Circular Needle Cast-On

Previously, directions were given for the long tail cast-on method and starting the sock with 4 dpns. This article describes starting the round using 2 circular needles instead of 4 dpns. The first 5 cast-on steps are similar when using either dpns or circular needles for the sock construction, so they are not repeated here. Refer to the Basic Long-Tail Cast-on article for these specifics.

Basic Sock - Turning Heel

Turning HeelTurning HeelThe turning heel consists of short rows to shape the curve around the heel. The stitches in the middle are knitted, with paired decreases fanning out from the center, as the outer stitches are brought into the pattern. The travelling, paired decreases form a triangle which fits around your heel and the outer stitches form the curve. This section knits up very quickly.

The term short row, is a row in which you do not knit completely across. For the heel, it is bordered with slip stitches on either end, whose function is to visually blend stitches to form a smooth transition with the regular stitches on the ends of the row.

Basic Sock - Heel Flap

Heel FlapHeel FlapThe basic sock pattern uses a French heel--a slip-stitch, honeycomb pattern that provides comfort, fit and durability. For the heel flap, you will be working with only 30 stitches and a 2.0 mm circular needle. The stitches are worked back and forth on the single needle for a total of 30 rows. A chain stitch selvage makes it easy to later see and pick up stitches for the gusset.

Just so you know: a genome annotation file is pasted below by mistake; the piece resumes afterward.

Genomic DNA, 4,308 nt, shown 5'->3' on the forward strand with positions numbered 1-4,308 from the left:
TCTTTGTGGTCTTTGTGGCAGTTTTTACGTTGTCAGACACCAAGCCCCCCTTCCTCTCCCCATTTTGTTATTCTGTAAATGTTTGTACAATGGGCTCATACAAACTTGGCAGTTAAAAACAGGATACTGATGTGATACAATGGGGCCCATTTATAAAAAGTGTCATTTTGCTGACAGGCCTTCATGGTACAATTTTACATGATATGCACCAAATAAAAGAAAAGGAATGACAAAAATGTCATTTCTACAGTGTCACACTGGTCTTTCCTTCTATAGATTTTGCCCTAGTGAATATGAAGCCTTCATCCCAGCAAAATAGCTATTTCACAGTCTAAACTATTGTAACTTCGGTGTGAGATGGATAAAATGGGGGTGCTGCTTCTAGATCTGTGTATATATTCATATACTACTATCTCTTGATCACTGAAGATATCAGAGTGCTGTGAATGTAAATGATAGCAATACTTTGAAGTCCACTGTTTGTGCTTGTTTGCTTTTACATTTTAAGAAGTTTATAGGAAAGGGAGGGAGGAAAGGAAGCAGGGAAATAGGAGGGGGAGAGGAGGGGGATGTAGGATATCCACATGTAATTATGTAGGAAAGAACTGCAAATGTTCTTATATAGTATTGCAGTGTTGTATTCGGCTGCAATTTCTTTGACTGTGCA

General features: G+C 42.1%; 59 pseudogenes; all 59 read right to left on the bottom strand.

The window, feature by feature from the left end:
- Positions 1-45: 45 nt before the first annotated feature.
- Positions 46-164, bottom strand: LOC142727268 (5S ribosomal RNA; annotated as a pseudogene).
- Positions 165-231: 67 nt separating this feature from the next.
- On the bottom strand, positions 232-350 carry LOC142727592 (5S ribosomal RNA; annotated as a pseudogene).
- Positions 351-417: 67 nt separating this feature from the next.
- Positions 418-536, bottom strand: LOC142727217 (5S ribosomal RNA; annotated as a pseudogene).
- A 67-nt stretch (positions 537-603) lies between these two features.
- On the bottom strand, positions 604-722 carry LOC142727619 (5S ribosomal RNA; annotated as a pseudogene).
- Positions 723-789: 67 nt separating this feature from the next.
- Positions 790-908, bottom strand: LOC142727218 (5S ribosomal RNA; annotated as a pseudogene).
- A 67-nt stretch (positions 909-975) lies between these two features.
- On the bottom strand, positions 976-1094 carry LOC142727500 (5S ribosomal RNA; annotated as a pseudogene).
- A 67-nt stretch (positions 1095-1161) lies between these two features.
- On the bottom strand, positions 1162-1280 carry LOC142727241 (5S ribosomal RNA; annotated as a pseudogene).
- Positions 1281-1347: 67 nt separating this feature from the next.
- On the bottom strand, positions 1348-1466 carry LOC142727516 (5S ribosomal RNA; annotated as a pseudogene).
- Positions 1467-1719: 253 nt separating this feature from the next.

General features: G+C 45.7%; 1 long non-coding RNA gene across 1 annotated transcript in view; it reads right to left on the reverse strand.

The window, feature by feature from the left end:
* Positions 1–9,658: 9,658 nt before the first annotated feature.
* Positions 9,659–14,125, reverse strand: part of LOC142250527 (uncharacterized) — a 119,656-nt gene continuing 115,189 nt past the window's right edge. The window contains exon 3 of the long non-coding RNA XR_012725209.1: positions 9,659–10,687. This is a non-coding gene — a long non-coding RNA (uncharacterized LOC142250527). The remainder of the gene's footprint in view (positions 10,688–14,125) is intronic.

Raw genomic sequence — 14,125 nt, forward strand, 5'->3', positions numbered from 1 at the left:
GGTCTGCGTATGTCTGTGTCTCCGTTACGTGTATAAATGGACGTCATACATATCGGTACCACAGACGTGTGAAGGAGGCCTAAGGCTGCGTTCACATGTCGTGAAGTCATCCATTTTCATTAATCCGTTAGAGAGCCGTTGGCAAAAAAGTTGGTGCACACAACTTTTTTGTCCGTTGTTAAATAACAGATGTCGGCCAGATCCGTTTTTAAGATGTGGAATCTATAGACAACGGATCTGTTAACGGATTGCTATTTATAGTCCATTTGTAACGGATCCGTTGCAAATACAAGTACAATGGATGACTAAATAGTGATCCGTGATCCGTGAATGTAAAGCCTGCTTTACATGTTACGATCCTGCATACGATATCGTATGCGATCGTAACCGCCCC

Tools & Sources

The tools that I use for projects are listed here. Knitting and crochet needles have their own separate blog entries. I will add to this basic list, as I reference tools in projects.

Stitch MarkersMarkersStitch Markers: I use two types of split ring markers, one type (white in the photo) that I really like but haven't been able to find anymore. The small white, split-ring markers are very useful when knitting and marking fingering and sport weight yarns and when using small diameter needles. The green and orange markers locking stitch markers are better for larger diameter needles, when you want to hold a few stitches at a end of the row for completion later, to temporarily hold a dropped a stitch, or for marking increases and decreases. The green and orange markers are Clover Locking Stitch Markers (#353).

New Monica Knits Baby Sock Pattern for Sale!

Syndicate content